Brief

IDS Practice Paper in Brief 21

Ebola and Extractive Industry

Published on 1 February 2015

The economic effects of the Ebola health crisis are slowly unfolding as the virus continues to affect Sierra Leone, Liberia and Guinea. The most important sector is mining as these three countries share a rich iron ore geological beltway.

The macroeconomic impacts of the crisis came into sharp focus when London Mining, Sierra Leone’s second largest iron ore producer, suspended its activities. Ebola is also having a devastating impact on the informal mining sector, which provides a livelihood to some of the country’s poorest people. However, how the effects of mining have left countries vulnerable to the Ebola crisis also deserves attention. Large-scale mining creates social and ecological disruptions that could encourage the emergence and spread of disease.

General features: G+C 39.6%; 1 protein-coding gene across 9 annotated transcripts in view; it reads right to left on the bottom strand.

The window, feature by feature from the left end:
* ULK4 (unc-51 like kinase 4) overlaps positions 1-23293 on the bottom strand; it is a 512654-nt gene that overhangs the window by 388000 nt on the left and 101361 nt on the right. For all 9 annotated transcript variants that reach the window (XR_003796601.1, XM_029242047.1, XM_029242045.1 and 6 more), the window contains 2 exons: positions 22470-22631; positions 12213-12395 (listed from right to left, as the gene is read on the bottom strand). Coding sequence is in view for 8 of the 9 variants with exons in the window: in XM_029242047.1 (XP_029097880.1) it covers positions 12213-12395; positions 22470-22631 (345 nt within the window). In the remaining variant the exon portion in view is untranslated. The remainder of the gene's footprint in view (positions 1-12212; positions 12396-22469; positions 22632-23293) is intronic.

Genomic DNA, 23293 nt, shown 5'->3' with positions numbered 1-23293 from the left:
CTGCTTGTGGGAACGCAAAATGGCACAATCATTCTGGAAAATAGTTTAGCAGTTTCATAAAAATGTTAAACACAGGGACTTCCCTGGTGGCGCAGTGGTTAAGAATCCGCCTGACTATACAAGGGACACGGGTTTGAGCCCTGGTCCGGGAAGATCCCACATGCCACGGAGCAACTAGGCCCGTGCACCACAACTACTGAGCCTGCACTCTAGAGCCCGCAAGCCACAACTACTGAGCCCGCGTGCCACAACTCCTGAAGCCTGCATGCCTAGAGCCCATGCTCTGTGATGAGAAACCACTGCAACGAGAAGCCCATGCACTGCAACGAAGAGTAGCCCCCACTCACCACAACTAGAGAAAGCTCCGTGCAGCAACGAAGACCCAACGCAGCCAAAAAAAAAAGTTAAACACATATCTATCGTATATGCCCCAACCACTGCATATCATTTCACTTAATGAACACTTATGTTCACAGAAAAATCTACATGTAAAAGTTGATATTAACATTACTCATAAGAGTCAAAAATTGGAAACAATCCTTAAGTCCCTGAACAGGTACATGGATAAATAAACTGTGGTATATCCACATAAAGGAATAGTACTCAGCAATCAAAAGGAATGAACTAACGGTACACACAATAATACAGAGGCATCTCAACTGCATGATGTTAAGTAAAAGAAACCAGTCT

External mining interventions have also fuelled suspicion by local populations of foreign and government interventions, as they have received so few benefits from the mining resource boom. This has encouraged rumours about Ebola response health teams and made it difficult for them to be trusted in the region.

Authors

Image of Jeremy Allouche
Jeremy Allouche

Research Fellow

Cite this publication

Allouche, J. (2015) Ebola and Extractive Industry, IDS Practice Paper in Brief 21, Brighton: IDS

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Publication details

published by
IDS
authors
Allouche, Jeremy
journal
IDS Practice Paper in Brief, issue 21
language
English

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Research themes
Health Inclusive Economies

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